Living as a woman in Nigeria is sometimes an unpleasant experience but masculine-presenting women are often faced with violence simply for looking the way they do. In this article, we asked five Nigerian women to share their experiences as masculine-presenting women.
People look down on me for looking the way I do. Members of my extended family message me on social media telling me I am a disgrace to the family because of the way I dress. Last week, my aunty told me again that I looked ugly and I need professional help. These things affect my mental health. I have to constantly remind myself that my existence is valid. My elder brother is the only person in my family who accepts me as I am.
I am the only girl out of four boys in my family. When I was in primary school, my teachers and classmates called me ‘boy-girl’. Every day, I would tell myself that I won’t play in school or talk to any boy so everybody would think I was becoming more feminine. At home, my mum would call me ‘tom-boy’ whenever she was angry with me. My younger brother would also use it to insult me in the middle of arguments.
Till today, random women walk up to me to tell me to dress more like a lady. One time, I entered a tailor’s shop and a woman said that I was too tall and beautiful to be acting like a man. I don’t even understand what that means.
At work, one of my bosses once called me a faggot at a staff meeting. He never misses a chance to tell me how uncomfortable I make him. It doesn’t bother me as much as it used to because I don’t work directly with him. Also, I am used to it. My sister said I can’t visit her anymore because she doesn’t think how I dress is normal and she doesn’t want her children around me.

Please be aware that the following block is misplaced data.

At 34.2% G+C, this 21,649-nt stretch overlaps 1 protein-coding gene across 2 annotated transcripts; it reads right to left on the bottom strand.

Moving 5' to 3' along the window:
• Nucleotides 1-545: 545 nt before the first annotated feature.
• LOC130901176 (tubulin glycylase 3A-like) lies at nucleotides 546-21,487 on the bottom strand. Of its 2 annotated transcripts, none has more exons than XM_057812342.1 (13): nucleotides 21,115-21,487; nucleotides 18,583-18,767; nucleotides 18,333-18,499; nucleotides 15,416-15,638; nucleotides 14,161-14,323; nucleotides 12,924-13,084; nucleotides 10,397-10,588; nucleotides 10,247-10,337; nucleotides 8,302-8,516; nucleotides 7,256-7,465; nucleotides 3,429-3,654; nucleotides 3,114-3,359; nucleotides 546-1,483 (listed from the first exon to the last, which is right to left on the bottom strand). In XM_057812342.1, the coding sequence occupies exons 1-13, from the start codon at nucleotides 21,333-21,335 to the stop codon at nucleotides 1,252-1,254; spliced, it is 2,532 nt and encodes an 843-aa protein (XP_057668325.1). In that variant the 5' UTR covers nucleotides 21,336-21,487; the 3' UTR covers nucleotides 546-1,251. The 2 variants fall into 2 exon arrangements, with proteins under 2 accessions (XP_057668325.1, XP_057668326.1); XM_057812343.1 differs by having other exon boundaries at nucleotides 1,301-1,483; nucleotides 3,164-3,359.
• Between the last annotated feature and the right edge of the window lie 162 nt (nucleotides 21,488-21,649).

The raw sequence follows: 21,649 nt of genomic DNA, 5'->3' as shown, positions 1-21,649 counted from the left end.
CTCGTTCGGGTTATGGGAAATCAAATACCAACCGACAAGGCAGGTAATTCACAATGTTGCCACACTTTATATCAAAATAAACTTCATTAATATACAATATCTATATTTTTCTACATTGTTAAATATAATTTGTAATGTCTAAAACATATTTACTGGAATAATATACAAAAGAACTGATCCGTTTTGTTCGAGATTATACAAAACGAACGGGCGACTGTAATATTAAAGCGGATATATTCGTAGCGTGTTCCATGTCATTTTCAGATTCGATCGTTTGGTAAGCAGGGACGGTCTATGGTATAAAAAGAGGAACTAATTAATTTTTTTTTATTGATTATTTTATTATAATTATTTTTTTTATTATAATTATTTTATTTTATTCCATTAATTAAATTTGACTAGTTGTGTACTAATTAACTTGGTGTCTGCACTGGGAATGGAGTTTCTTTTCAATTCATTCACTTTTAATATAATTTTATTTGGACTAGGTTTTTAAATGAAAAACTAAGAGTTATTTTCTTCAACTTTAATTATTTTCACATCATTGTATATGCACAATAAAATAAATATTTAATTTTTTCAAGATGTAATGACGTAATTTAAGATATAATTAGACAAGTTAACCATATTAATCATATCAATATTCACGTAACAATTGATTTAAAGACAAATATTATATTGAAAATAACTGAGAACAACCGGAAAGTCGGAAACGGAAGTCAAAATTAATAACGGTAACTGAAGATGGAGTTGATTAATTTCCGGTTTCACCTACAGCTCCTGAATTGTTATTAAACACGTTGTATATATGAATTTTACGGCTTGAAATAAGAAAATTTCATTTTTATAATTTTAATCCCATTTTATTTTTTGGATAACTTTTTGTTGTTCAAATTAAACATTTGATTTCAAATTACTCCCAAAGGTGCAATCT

One day, my friends — who are also masculine-presenting — and I went to a bar. While we were waiting for our drinks, a random man came to our table and asked weird questions like, “What are you guys doing here? Why are you dressed like this?” None of us answered him. That must have infuriated him because he started shouting and insulting us. He said just because we were dressed like men doesn’t mean we are men and we can disrespect him. People were watching him do this but no one stood up for us. Eventually, we were asked to leave.
Being masculine-presenting in Nigeria affects how you interact with your family unit, your friends and the world at large. Growing up was tough. In my secondary school, girls who looked like me were called blokes and we had a set of rules to abide by — much like the larger society. If you failed to play by the rules, you were clowned or beaten. The rules told us how we were supposed to look and what to wear. There was also an amount of pain you had to be able to tolerate.
From time to time, senior girls would send for all blokes in my hostel and punish or beat us for no reason. Growing up like that made me feel like I was wrong for looking the way I did and the world was punishing me for it. I believed that I wasn’t supposed to interact with the rest of the world like everyone else. Till now, I find it difficult to be as social as I would like to be, especially as I have stopped performing femininity. Now that I have come to terms with who I am, I don’t even want to interact with cisheteronormativity. For example, interacting with my neighbours is difficult because I think they have the idea that I am weird and as a result, I avoid them. It is very difficult to find cishet people who understand other experiences outside theirs in real life. I stick to queer spaces, where I am accepted as I am. In such spaces, I find that I am more open, entertaining and jovial. People need to learn that humanity is diverse — there is no one way to be.
Whenever I am at the mall, people can’t get their eyes off me. This also happens at school. Recently, I was rejected for a job I wanted. It was a receptionist role at a hotel. The day I went there for the interview, the manager shouted at the person that asked me to come. He asked, “what is this? we are looking for women and you are bringing this tomboy here.”. That experience hurt me.
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